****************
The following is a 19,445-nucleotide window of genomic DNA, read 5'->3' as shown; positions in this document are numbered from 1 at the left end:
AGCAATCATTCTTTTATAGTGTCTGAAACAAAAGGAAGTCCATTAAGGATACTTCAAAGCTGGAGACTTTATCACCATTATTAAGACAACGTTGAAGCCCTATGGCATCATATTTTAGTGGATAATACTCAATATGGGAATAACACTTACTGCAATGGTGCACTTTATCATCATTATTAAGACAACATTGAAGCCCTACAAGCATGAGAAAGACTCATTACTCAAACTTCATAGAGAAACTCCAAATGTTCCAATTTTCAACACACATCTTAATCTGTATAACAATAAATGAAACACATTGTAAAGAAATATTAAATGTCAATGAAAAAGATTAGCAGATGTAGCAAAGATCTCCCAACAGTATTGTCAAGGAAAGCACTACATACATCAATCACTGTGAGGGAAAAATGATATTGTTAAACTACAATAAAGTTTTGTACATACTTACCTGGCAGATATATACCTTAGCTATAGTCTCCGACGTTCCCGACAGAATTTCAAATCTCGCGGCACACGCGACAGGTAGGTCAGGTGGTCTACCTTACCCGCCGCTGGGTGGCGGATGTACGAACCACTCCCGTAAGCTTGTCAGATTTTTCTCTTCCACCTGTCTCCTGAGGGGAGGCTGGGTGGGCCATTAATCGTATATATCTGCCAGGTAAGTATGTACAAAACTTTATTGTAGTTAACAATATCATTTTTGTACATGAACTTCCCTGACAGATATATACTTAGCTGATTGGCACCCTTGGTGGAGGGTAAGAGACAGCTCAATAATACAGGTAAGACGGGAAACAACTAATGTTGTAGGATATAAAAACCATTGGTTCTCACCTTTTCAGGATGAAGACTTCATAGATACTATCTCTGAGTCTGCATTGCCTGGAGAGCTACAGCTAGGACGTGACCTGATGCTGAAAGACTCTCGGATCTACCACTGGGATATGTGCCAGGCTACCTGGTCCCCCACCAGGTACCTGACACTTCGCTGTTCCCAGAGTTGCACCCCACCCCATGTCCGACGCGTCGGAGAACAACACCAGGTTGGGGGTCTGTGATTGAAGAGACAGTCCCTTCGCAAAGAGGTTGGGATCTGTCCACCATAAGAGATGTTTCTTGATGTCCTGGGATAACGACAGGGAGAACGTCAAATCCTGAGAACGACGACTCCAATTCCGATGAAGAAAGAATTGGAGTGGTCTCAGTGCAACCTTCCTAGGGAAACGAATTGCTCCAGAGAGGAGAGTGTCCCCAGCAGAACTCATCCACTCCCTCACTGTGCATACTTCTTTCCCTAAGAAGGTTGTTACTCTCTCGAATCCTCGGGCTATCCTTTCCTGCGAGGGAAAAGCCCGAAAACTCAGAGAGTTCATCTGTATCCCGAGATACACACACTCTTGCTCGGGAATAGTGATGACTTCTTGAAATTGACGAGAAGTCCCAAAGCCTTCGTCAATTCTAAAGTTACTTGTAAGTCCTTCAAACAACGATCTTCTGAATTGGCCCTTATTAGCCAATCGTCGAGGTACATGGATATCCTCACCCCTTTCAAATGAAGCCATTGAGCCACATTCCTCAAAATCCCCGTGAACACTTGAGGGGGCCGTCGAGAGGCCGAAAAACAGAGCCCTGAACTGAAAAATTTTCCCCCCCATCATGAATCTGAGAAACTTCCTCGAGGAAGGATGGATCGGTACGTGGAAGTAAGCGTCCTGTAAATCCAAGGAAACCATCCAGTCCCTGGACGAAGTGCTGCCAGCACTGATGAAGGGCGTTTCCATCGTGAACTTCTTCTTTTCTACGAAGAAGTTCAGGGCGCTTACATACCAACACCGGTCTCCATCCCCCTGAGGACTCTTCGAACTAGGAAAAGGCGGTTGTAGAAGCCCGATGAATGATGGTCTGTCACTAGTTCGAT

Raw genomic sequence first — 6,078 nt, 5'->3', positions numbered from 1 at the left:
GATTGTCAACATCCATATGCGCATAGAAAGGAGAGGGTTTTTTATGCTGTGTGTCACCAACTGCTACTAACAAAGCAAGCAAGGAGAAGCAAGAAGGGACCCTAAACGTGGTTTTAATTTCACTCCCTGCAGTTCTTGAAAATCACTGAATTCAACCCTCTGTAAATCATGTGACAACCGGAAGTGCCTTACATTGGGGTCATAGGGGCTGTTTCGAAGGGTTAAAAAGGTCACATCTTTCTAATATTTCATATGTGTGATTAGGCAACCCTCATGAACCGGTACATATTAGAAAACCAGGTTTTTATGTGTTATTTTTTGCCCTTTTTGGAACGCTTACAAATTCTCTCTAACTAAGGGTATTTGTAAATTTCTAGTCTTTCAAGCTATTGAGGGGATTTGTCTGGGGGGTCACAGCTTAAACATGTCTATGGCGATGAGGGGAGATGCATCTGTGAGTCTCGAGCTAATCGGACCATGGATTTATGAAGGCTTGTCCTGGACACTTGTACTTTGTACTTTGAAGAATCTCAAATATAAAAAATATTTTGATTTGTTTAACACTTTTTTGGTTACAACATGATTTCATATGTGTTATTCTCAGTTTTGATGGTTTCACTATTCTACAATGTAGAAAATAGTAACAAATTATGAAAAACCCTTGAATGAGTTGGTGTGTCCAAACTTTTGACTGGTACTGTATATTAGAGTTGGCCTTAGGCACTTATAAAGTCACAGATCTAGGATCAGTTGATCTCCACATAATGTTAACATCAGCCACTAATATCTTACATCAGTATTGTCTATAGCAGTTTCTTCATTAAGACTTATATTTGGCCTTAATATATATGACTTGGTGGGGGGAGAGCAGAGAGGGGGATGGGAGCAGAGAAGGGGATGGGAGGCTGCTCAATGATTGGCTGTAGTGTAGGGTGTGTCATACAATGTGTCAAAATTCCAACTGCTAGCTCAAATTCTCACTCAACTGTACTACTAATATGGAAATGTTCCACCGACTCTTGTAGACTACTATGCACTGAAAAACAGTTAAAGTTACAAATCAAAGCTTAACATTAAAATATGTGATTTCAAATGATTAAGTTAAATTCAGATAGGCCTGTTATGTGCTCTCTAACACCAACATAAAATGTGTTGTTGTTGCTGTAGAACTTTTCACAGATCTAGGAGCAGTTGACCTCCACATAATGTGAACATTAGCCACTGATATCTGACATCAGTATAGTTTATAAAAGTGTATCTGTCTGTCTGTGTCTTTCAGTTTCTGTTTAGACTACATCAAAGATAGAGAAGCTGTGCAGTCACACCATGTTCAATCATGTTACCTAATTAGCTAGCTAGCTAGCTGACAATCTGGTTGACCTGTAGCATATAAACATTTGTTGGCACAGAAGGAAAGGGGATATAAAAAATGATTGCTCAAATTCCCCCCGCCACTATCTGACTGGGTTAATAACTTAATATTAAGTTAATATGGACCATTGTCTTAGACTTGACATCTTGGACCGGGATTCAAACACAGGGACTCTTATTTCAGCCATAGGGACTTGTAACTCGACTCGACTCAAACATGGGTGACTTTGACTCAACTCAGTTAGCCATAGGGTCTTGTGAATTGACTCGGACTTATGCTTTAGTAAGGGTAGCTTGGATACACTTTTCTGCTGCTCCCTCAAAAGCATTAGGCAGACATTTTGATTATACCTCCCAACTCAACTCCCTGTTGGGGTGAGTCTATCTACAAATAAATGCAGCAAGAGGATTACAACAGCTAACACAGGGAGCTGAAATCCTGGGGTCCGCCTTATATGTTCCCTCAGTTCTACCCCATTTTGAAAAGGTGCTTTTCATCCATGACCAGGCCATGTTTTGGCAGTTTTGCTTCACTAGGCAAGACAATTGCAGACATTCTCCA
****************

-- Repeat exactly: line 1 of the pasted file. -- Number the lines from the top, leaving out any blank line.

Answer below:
The following is a 19,445-nucleotide window of genomic DNA, read 5'->3' as shown; positions in this document are numbered from 1 at the left end: